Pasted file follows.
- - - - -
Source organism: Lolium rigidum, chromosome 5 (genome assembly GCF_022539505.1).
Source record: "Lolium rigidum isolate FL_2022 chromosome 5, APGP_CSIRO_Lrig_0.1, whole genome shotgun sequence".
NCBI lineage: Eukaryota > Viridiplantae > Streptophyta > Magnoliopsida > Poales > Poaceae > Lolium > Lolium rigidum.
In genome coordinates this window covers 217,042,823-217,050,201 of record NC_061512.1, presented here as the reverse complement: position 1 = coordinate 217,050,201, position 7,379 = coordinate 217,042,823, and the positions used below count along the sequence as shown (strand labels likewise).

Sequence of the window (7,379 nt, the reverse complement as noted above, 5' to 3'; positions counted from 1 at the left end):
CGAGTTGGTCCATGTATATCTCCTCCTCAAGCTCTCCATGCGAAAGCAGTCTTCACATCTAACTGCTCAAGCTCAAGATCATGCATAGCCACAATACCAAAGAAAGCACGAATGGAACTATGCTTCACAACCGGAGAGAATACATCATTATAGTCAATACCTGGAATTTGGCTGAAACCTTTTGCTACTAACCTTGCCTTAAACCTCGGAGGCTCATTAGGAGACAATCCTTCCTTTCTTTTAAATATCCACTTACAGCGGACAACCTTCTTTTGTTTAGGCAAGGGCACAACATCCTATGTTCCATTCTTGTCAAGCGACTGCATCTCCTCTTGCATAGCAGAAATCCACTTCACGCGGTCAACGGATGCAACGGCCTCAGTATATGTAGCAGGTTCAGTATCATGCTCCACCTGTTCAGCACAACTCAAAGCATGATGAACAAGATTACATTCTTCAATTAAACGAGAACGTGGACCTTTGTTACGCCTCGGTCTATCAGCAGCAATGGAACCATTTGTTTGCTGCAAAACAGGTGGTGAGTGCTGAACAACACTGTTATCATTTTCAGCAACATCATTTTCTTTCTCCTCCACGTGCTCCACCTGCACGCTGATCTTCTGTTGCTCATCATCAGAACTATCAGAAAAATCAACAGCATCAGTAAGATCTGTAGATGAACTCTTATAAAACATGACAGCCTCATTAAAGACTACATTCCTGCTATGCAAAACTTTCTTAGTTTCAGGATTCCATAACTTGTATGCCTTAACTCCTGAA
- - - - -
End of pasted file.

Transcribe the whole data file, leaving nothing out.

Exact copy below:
Source organism: Lolium rigidum, chromosome 5 (genome assembly GCF_022539505.1).
Source record: "Lolium rigidum isolate FL_2022 chromosome 5, APGP_CSIRO_Lrig_0.1, whole genome shotgun sequence".
NCBI lineage: Eukaryota > Viridiplantae > Streptophyta > Magnoliopsida > Poales > Poaceae > Lolium > Lolium rigidum.
In genome coordinates this window covers 217,042,823-217,050,201 of record NC_061512.1, presented here as the reverse complement: position 1 = coordinate 217,050,201, position 7,379 = coordinate 217,042,823, and the positions used below count along the sequence as shown (strand labels likewise).

Sequence of the window (7,379 nt, the reverse complement as noted above, 5' to 3'; positions counted from 1 at the left end):
CGAGTTGGTCCATGTATATCTCCTCCTCAAGCTCTCCATGCGAAAGCAGTCTTCACATCTAACTGCTCAAGCTCAAGATCATGCATAGCCACAATACCAAAGAAAGCACGAATGGAACTATGCTTCACAACCGGAGAGAATACATCATTATAGTCAATACCTGGAATTTGGCTGAAACCTTTTGCTACTAACCTTGCCTTAAACCTCGGAGGCTCATTAGGAGACAATCCTTCCTTTCTTTTAAATATCCACTTACAGCGGACAACCTTCTTTTGTTTAGGCAAGGGCACAACATCCTATGTTCCATTCTTGTCAAGCGACTGCATCTCCTCTTGCATAGCAGAAATCCACTTCACGCGGTCAACGGATGCAACGGCCTCAGTATATGTAGCAGGTTCAGTATCATGCTCCACCTGTTCAGCACAACTCAAAGCATGATGAACAAGATTACATTCTTCAATTAAACGAGAACGTGGACCTTTGTTACGCCTCGGTCTATCAGCAGCAATGGAACCATTTGTTTGCTGCAAAACAGGTGGTGAGTGCTGAACAACACTGTTATCATTTTCAGCAACATCATTTTCTTTCTCCTCCACGTGCTCCACCTGCACGCTGATCTTCTGTTGCTCATCATCAGAACTATCAGAAAAATCAACAGCATCAGTAAGATCTGTAGATGAACTCTTATAAAACATGACAGCCTCATTAAAGACTACATTCCTGCTATGCAAAACTTTCTTAGTTTCAGGATTCCATAACTTGTATGCCTTAACTCCTGAA